Going down the list I started last week, here are more of my personal favorites and why.
I’ve admired and enjoyed SJ Rozan’s work since reading her Edgar winner, Winter and Night, which put her on the short list of writers whose work I went out and bought in toto after the first dose. Last year’s Shanghai Moon got a lot of praise and attention, and I enjoyed it, but the one I loved was the new one, On the Line (2010).
Rozan’s books alternate the first-person point of view of her two interconnected PI protagonists, Bill Smith and Lydia Chin. That’s alternating books, not alternating chapters. If you ask me which of the two is my favorite, I’d say Lydia Chin—spunky female protagonist, of course I love her. Rozan herself says she first created Bill Smith as the quintessential world-weary but honorable tough American PI, and that when she needed another one, she deliberately came up with his antithesis. Thinking of this, I was wondering what, if anything, made Bill special, why I wouldn’t find another tough-guy PI boring. On the Line reminded me.
Bill is tough, but it’s a purely functional toughness: he can turn on the violence when needed, but he doesn’t revel in it. He’s decent, sensitive, and very smart—a quality I prize in fictional characters when it’s accompanied by heart. The cleverness with which he unravels the villain’s clues is impressive. And his motive is impeccable: Lydia’s in trouble, and he really, really cares about her. I’ve been on Bill’s side all along in the potential romance between these two. Lydia has good cultural reasons for pushing him away: the parental pressure on Asian American young people not to diversify when it comes to love is authentic. But I’m a romantic, at least as a reader. I’ve been wanting Lydia, or rather, Rozan, to unbend and give poor Bill a break.
Rozan’s prose, which doesn’t waste a word or suffer a weak verb to live, has always been a delight. On the Line had this quality, and in addition, the writing struck me as less literary, more immediate, than in any of her previous work. This serves both the pace of the narrative and the tech aspect of the story, which I hardly know whether to call theme, setting, or texture. I hope it’s not a spoiler to say the requisite chase scene takes place on Twitter, a fresh and brilliant twist that I thoroughly enjoyed.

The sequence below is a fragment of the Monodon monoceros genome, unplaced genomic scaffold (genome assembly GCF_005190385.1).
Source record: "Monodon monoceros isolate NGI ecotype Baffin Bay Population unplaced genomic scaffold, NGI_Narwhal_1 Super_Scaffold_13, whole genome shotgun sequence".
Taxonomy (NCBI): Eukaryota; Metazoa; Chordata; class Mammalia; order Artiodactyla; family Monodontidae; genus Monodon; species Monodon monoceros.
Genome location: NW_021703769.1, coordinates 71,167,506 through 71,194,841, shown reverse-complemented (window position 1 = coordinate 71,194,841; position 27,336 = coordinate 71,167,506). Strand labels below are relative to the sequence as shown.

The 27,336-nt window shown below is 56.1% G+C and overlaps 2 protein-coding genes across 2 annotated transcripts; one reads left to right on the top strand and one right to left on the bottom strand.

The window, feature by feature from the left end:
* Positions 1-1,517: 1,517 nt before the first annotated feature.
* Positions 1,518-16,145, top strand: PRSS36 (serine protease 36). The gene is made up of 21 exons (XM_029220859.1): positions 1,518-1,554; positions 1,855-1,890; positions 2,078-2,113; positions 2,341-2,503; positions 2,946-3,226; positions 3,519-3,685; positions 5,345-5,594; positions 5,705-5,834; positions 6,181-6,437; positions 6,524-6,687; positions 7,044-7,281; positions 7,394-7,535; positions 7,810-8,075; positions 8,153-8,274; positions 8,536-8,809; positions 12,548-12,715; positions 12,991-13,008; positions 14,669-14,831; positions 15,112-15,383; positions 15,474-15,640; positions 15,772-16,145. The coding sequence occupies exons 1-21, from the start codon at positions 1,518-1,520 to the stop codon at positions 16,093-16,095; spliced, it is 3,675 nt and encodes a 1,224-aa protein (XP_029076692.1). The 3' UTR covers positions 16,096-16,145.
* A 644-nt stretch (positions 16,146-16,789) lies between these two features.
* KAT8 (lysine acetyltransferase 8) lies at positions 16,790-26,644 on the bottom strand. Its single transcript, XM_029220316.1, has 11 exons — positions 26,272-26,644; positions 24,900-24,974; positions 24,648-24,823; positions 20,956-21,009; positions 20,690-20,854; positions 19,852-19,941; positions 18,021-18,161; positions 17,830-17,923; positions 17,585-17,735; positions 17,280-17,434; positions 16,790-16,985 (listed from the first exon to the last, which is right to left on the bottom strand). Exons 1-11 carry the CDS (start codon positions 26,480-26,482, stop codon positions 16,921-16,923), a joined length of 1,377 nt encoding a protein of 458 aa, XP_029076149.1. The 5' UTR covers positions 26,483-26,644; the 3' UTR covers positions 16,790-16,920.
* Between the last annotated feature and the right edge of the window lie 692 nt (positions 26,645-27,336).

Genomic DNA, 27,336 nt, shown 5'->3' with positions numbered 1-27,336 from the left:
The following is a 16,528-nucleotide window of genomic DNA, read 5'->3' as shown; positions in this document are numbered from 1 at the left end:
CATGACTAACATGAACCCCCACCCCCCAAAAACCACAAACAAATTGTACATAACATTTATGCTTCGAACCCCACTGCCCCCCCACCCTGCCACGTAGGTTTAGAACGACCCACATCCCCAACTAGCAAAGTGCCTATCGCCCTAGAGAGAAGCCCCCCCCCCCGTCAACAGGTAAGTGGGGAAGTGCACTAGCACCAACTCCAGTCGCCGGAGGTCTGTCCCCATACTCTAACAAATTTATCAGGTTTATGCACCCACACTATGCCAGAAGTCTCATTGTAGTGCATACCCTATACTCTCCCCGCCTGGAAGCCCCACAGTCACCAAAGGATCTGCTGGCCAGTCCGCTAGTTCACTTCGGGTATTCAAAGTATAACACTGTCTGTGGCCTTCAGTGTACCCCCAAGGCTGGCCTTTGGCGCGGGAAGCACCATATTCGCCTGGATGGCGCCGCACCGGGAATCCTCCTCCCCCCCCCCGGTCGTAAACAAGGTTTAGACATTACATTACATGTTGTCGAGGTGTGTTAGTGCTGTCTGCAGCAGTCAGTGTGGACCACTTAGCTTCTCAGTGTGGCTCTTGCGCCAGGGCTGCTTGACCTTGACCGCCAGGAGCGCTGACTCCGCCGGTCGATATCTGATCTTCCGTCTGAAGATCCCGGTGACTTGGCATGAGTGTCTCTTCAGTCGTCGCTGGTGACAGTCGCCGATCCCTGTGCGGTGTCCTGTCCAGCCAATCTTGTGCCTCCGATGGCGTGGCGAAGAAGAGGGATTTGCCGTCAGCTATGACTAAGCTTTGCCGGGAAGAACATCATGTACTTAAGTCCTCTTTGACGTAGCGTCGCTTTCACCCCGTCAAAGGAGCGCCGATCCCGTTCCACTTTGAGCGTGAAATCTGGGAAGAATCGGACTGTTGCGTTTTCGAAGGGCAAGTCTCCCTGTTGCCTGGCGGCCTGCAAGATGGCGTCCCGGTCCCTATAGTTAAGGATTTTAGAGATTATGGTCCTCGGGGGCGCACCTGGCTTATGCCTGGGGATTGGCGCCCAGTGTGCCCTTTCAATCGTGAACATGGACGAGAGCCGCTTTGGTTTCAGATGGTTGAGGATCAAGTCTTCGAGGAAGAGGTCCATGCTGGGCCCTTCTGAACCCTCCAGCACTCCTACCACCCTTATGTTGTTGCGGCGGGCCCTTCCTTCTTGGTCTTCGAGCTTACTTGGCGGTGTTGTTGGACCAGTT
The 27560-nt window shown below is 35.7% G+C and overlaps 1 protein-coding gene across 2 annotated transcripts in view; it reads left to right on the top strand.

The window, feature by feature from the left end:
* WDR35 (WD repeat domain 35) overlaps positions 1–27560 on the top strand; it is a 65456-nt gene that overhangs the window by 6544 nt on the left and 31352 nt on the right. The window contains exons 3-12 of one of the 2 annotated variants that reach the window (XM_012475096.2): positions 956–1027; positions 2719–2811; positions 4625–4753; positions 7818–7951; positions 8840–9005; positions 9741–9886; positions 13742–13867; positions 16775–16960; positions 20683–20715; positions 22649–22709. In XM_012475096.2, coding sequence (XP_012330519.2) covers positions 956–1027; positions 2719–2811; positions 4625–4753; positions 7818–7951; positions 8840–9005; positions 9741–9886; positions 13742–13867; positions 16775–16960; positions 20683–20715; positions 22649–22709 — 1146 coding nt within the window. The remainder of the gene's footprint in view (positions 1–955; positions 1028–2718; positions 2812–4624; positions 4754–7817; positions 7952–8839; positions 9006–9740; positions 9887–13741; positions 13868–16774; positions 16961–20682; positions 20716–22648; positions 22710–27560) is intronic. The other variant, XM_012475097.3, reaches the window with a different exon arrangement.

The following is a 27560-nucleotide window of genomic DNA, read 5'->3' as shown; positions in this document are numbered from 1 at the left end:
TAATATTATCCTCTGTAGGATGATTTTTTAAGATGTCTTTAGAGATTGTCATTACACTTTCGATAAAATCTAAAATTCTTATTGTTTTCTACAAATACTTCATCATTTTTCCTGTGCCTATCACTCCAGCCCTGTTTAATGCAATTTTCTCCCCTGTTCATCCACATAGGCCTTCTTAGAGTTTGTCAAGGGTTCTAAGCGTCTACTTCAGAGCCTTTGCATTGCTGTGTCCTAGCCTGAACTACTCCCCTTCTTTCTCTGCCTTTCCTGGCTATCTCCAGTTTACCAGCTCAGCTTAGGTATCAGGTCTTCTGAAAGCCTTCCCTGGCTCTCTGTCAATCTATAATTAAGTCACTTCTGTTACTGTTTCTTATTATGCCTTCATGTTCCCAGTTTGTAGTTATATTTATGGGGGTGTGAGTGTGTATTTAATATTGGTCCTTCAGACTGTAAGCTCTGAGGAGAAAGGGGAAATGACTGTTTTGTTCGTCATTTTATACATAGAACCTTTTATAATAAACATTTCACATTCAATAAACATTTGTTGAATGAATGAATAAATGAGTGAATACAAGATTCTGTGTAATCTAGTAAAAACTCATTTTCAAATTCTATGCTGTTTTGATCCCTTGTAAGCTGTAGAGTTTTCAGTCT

That’s the last of the 2010 novels that sank in deep enough to make my list. I love Marcia Muller’s Sharon McCone, but I preferred Locked In (2009), which I read last January, to the more recent Coming Back. Like Lois McMaster Bujold in Cryoburn (see last week’s blog), Muller made sure longtime readers got a glimpse of all their favorite characters, but unlike Bujold, she didn’t pull it off in Coming Back. I found the new book slight, and I suspect readers new to Sharon and her family and friends wondered what all the fuss, ie Muller’s reputation, was about. Locked In, on the other hand, was a real mystery with a fresh plot device—McCone’s medical condition, in which she can think clearly but not move or speak—and plenty of opportunity to display this beloved character’s intelligence and determination.